Linking Multiple Business Locations on a Budget A guide to connecting many business locations without breaking the bank.
By: John Shepler
Your company has lots of locations and guess what? They all need to be connected. That has traditionally meant big bucks and some pretty heavy IT staffing to make sure that all the phone calls, file transfers and applications run transparently for your employees and customers. It’s more than possible that you’ve long settled for less capability than you really need just because of the sheer cost involved. Does it still need to be that expensive to get connected? Perhaps not so much anymore.
Why Connecting Business Locations Cost a Fortune
The traditional business connection has been the telecom private line. These started out as T1 lines when 1.5 Mbps was big bandwidth and moved up to DS3 and then OC3 and higher bandwidth SONET fiber as capacity needs increased. All of these were sold as point to point dedicated private lines. One line from headquarters to each remote site. The more sites, the more lines.
Dedicated private lines weren’t cheap to begin with. There is also no economy of scale. Two lines cost twice as much as one line. Lines in rural areas cost more, perhaps a lot more, than the same line downtown in a big city.
How do you interconnect a dozen sites so that they can all talk and exchange data? You set up routers and PBX or IPBX systems at HQ and have your IT team operate a fully meshed network.
Let Someone Else Run the Network to Save Money
MPLS or Multi-Protocol Label Switching networks were designed to let you outsource the big multi-site network. A private operator runs a multi-tenant network using a proprietary protocol that routes traffic only on this dedicated network. It’s reasonably secure and has all the bandwidth you need.
Best of all, you are only using part of the network’s capacity so you only have to pay a fee for the portion you need. You also don’t have the network management headaches. The MPLS operator handles everything. You still have the cost of private lines from each location to the net, but not the expense of private interstate or international long lines.
The Cheapest Network of All
The big, beautiful public Internet connects just about everyone, everywhere. There’s more capacity than all of us will ever need. Plus, it’s cheap. Your small fraction of the cost of running the Internet is built into your connection charge. It’s inherently a mesh network, so all you need to do is get a broadband connection at each of your locations and whatever servers you need back at the home office. You might even rent servers in the cloud and offload that responsibility.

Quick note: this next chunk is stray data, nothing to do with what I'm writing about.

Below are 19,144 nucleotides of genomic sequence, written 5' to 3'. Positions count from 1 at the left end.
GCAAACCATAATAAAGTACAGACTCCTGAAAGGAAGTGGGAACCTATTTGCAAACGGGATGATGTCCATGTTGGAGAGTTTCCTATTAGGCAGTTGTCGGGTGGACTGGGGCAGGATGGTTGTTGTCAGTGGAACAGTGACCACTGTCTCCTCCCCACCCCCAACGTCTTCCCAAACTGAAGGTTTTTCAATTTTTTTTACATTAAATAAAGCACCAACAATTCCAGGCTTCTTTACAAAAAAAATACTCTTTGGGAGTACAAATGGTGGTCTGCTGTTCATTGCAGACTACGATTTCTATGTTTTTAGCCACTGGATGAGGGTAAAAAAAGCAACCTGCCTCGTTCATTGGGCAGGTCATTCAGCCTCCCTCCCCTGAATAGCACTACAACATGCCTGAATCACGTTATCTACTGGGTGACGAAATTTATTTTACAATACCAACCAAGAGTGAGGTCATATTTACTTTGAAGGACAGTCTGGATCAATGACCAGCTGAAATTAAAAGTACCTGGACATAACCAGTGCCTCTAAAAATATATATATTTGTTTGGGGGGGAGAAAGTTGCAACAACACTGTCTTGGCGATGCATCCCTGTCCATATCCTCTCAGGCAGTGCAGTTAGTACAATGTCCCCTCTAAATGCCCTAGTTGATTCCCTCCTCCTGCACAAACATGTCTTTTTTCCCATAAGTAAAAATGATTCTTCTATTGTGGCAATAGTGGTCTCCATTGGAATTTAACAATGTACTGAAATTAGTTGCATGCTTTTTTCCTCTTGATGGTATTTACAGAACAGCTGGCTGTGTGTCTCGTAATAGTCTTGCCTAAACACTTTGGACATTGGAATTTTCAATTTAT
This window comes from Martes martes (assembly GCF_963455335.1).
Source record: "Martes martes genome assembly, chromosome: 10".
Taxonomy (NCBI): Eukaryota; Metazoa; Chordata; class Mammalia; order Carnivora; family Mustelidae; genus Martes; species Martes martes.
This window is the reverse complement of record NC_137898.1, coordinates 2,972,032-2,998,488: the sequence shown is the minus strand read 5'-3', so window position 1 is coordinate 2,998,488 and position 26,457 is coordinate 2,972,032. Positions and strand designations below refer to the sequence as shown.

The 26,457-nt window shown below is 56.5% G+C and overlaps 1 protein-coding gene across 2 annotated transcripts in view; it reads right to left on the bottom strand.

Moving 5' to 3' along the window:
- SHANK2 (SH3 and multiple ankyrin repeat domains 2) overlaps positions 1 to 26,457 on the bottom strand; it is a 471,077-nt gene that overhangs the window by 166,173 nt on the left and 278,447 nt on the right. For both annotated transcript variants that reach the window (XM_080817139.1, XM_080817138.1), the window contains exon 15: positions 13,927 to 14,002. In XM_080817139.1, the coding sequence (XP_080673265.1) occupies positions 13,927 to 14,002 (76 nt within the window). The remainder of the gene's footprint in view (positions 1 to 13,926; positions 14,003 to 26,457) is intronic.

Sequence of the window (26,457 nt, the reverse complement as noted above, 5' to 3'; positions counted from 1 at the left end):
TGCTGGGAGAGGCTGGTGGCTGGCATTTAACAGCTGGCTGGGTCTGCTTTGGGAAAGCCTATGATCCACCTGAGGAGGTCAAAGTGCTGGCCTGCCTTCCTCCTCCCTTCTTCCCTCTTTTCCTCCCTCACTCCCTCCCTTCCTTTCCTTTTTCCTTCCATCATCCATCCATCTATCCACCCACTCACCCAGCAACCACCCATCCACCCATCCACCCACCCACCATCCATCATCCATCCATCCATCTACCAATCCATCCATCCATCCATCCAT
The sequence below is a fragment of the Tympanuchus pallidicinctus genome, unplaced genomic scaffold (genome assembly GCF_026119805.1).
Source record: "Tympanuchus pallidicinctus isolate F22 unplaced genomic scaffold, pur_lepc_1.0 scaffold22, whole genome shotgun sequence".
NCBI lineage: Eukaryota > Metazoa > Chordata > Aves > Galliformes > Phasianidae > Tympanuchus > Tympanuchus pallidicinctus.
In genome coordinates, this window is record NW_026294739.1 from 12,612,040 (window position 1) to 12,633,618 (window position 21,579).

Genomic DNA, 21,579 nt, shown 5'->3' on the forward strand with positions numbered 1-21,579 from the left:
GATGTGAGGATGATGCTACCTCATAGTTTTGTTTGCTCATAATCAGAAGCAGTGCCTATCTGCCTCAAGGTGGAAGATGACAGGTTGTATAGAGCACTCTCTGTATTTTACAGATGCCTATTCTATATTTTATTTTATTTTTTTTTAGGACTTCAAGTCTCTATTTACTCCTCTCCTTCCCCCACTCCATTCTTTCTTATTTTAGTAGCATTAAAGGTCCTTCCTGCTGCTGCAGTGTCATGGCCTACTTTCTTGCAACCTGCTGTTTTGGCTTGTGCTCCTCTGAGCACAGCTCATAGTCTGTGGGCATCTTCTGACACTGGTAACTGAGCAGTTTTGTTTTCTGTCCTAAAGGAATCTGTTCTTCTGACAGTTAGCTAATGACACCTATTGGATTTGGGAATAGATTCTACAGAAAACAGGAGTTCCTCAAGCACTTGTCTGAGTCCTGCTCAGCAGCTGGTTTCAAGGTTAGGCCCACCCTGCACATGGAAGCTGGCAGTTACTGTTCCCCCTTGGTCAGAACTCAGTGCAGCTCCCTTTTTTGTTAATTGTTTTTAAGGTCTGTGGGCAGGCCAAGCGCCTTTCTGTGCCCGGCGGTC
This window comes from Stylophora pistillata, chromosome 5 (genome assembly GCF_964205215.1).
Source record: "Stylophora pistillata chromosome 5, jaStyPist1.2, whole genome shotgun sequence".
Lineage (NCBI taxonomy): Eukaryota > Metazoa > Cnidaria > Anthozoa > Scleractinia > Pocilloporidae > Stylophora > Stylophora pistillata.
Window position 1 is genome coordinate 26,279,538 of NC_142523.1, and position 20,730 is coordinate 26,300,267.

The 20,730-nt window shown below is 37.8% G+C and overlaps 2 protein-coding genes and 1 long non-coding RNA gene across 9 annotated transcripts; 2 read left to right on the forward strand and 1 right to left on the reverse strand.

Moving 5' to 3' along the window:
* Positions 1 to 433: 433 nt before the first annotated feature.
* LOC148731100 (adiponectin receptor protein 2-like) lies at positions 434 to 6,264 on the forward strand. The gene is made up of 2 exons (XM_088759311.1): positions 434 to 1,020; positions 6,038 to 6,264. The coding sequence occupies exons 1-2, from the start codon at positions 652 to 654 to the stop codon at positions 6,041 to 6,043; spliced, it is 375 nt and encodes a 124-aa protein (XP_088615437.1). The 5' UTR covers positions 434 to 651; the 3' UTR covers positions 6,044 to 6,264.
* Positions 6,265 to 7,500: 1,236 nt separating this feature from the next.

Now, the downside. Cheap doesn’t mean cheap and perfect. You and everyone else in the world are on this network and your critical business apps have no more priority than than binge watchers in a video feeding frenzy. Security is a joke. Every scam artist has tools to hack the web or make your life miserable by jamming your servers if they can’t rob you blind. Is this Internet really worth the trouble?
Mix and Match to Optimize Cost / Performance
A plain vanilla Internet connection may not be all you need for your business. It depends. SSL security makes it possible for millions of people to use their browsers to bank and buy things with confidence every day. You can install security appliances in line with your servers to mitigate denial of service attacks and intrusions. You can even outsource this complication by ordering managed security in the cloud.
How about priority service for sensitive applications like VoIP telephone calls and business critical cloud services? You may or may not find Internet performance good enough. One tradeoff is to use dedicated last mile connections versus shared low cost broadband. The core of the Internet runs pretty fast. It’s that local connection, especially the lowest cost ones, that get oversubscribed and bog down.
Why not get the best compromise by using both? Your really, really sensitive packets may not be all that bandwidth demanding but are highly latency dependent. Meanwhile, the bulk of file transfer activity, video streams, email, and page views work just fine over low-end broadband connections and are good with typical broadband latency. A newer technology called SD-WAN or Software Defined Wide Area Networking employs a smarter router connected to two or more Internet connections to pick and choose what packet goes down what path. Dedicated T1 lines or a low capacity MPLS network service can handle phone calls while a higher speed cable broadband line takes care of general web access.
If you have been frustrated by the high cost of connecting your multiple business locations, it’s time to take another look as line prices have plummeted and new technology offers higher performance from cheaper connections. See what’s available in the way of cloud communications, SD-WAN, MPLS networks and dedicated and shared broadband lines that can give you a lot more capacity for your limited budget now.
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